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Riverside County To Sue Operators Of Marijuana Dispensaries

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(credit: AP)

(credit: AP)

RIVERSIDE (CBS) — Owners and operators of marijuana dispensaries in Riverside County’s unincorporated communities could find themselves in the cross-hairs of county attorneys, facing lawsuits if they don’t shut down immediately, it was announced Tuesday.

During its closed session, the Board of Supervisors authorized legal action against cannabis dispensaries to enforce the county’s 2006 ban against such operations.

There are 36 known dispensaries in the unincorporated areas.

As with most places throughout the state, the operations sprang up in response to Proposition 215, also known as the California Compassionate Use Act of 1996, which opened the door to legal medical marijuana distribution.

However, according to the Office of County Counsel, there’s nothing in the act that prohibits counties and municipalities from outlawing dispensaries.

That was the conclusion last month of the Fourth District Court of Appeals, which upheld the city of Riverside’s blanket ban on marijuana stores.

According to county Executive Office spokesman Ray Smith, county officials have investigated suspected dispensaries over the last few years and cited violators, some of whom have sued the county to challenge its ordinance against cannabis outlets.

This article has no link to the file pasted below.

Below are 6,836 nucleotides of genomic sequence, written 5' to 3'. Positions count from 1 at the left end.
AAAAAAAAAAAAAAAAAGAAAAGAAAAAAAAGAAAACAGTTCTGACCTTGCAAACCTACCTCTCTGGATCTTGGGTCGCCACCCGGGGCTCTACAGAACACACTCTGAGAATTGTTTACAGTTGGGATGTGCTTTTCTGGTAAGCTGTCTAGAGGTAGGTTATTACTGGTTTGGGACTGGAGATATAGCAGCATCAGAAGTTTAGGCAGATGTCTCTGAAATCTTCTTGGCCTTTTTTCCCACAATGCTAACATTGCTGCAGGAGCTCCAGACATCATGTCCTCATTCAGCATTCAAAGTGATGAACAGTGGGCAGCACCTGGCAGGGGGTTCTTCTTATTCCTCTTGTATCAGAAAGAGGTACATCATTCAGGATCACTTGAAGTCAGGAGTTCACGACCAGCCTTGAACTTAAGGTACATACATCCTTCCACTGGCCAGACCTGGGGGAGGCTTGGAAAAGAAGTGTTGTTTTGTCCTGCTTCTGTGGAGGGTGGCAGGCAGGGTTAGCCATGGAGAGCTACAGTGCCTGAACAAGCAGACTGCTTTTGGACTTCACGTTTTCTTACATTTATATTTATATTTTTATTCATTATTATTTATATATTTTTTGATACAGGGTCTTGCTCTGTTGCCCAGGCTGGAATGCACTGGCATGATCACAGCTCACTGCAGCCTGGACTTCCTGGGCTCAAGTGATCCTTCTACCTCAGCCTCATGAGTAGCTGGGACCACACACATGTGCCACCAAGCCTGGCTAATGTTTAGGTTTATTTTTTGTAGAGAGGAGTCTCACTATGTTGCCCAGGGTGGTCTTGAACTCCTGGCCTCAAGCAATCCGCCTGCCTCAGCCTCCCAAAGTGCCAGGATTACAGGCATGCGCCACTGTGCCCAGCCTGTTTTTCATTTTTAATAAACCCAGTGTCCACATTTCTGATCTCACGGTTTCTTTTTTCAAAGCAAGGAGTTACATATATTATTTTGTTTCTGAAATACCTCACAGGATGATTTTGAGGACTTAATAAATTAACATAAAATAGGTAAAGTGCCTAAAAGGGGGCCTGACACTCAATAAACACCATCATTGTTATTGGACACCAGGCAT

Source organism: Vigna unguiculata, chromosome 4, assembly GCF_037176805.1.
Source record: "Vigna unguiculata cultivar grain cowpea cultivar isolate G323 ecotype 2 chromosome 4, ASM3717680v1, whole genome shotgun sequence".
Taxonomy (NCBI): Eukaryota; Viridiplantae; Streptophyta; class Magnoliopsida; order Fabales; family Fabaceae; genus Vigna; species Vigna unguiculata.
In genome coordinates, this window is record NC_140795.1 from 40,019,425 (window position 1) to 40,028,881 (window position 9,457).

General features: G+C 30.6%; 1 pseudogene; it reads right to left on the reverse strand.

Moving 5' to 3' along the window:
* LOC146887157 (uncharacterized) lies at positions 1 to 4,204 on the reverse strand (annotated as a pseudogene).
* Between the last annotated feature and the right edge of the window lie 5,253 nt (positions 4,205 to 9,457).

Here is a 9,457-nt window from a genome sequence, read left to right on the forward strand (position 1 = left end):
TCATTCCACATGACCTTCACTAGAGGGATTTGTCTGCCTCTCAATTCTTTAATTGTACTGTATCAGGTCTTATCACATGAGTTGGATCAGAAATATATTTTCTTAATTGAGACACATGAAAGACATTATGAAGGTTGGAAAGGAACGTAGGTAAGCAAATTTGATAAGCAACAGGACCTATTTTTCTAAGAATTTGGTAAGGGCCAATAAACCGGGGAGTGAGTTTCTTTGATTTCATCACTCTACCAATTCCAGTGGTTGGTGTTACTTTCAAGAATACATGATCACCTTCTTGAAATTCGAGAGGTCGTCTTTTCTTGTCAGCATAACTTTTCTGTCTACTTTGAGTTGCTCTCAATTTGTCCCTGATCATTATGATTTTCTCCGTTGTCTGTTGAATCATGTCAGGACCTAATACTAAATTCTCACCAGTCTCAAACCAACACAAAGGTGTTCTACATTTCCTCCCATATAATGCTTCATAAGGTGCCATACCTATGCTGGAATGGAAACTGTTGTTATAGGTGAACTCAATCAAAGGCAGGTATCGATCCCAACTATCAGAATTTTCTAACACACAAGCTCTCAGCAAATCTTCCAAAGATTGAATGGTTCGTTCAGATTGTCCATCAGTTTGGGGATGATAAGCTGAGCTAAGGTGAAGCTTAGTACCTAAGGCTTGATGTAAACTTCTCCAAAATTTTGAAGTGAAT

“With the authorization of the board, county officials will use code enforcement powers, and lawsuits as needed, to pursue dozens of illegal dispensaries within the county’s unincorporated area,” Smith said in a statement.

He added that county attorneys will seek to recover costs stemming from any future litigation.

According to the county spokesman, there are no permitted medical marijuana dispensaries within unincorporated communities.

Federal authorities don’t recognize any storefront variety of cannabis cooperative as legal. The owner of two such operations in Corona and Perris was federally prosecuted last year, resulting in a six-month jail term and probation.

Only a few cities within the county, including Palm Springs, permit the activity.

Last December, the board dropped plans to forgo its ban and start regulating collectives. Supervisor John Benoit said at the time that allowing the dispensaries to operate, even under a tight regulatory scheme, would risk turning the county into a “dumping ground for medical marijuana dispensaries from throughout Southern California.”

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